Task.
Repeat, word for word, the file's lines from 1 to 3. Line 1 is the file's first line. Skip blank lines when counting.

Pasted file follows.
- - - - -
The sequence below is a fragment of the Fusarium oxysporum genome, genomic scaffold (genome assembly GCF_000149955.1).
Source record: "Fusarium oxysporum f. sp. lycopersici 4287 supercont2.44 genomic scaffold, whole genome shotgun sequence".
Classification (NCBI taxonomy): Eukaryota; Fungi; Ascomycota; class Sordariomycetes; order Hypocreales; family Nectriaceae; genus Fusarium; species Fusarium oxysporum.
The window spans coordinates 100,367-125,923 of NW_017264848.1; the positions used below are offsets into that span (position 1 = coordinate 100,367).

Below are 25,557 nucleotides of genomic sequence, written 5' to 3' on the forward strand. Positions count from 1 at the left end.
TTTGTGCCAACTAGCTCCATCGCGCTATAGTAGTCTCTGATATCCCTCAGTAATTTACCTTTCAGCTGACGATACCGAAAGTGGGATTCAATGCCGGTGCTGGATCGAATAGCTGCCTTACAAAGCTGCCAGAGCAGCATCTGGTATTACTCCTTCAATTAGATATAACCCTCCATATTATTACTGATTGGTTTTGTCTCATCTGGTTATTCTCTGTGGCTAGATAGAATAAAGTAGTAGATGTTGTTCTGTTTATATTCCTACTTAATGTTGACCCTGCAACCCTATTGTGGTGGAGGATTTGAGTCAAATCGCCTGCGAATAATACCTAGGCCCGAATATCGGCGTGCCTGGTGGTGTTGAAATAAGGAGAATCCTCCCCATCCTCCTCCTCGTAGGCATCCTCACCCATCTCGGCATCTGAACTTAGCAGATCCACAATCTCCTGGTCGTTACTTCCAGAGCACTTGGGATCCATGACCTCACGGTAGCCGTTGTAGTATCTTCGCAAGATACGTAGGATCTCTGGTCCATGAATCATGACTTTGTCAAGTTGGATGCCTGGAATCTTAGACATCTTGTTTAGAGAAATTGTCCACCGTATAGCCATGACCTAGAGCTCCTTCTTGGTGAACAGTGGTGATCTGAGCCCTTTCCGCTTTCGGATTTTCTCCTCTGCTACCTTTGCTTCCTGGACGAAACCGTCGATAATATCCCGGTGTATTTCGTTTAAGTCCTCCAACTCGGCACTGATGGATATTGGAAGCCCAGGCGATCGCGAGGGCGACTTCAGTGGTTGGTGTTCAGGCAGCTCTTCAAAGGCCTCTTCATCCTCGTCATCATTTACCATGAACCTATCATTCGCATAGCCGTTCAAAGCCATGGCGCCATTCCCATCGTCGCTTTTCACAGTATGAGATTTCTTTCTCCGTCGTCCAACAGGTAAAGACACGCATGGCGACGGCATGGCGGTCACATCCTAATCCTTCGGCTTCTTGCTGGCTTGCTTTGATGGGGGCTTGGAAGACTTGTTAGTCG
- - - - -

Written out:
The sequence below is a fragment of the Fusarium oxysporum genome, genomic scaffold (genome assembly GCF_000149955.1).
Source record: "Fusarium oxysporum f. sp. lycopersici 4287 supercont2.44 genomic scaffold, whole genome shotgun sequence".
Classification (NCBI taxonomy): Eukaryota; Fungi; Ascomycota; class Sordariomycetes; order Hypocreales; family Nectriaceae; genus Fusarium; species Fusarium oxysporum.